Television advertising fell by 16 percent in the first six months of 2012, according to Infoadex, denting the profits of Spain’s main broadcasters - Mediaset Espana, part of Silvio Berlusconi’s media empire, and Antena 3.
“In terms of print media, you’ve got a bit of a perfect storm,” said Harjinder Singh-Heer, managing director of media analysis firm G2Mi. “On the television side, the story may be a little bit more attractive.”
Mediaset and Antena 3 operate a near duopoly with 48 percent audience share and so are well placed to negotiate prices with advertisers if the Spanish economy picks up, he said.
Prices for advertisements on private channels soared after the government halted ads on public channels in 2010, said Jonathan Barnard, head of forecasting at ZenithOptimedia.
If Antena 3 successfully merges with smaller rival La Sexta, the independent broadcasters would be further strengthened.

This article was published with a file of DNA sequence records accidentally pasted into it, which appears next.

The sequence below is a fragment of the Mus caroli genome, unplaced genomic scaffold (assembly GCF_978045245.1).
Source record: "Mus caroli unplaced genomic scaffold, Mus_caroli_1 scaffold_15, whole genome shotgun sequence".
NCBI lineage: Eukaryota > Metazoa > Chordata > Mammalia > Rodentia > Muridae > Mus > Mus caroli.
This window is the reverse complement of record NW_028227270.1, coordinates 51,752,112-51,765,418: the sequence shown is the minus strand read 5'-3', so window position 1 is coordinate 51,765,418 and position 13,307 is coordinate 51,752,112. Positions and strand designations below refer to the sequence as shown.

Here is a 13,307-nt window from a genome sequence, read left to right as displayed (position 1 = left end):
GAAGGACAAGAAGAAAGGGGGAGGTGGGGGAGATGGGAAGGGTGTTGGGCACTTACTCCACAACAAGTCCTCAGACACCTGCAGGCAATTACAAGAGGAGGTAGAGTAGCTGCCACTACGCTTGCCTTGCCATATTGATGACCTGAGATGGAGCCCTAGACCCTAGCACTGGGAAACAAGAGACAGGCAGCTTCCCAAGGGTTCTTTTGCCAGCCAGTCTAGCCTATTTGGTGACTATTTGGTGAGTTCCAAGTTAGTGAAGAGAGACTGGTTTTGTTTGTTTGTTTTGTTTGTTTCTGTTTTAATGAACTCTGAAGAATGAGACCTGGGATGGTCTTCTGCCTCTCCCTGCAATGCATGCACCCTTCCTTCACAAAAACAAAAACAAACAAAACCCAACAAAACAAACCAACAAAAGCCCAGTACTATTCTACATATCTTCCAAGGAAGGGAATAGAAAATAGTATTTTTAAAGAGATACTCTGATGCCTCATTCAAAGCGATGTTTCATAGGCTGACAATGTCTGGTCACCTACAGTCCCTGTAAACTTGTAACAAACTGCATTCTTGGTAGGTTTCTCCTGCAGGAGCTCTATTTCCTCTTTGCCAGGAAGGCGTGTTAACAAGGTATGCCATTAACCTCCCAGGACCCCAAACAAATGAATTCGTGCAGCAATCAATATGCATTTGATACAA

Spain finds itself in a more difficult situation than its neighbors because the media sector had grown too big since the 1970s. Pre-crisis it was not unusual for provincial cities to have several newspapers and TV stations.
“There was a bubble, there were hundreds of newspapers, advertising couldn’t stretch to a crisis,” said Bernardo Diaz, director of the journalism department at the University of Malaga.
Total advertising spending in traditional media hit a peak of 8 billion euros ($10 billion) in Spain in 2007. Spain, like other countries, has also been hit by a general shift in consumer habits to access media online, but the severity of its crisis has accelerated and accentuated this process.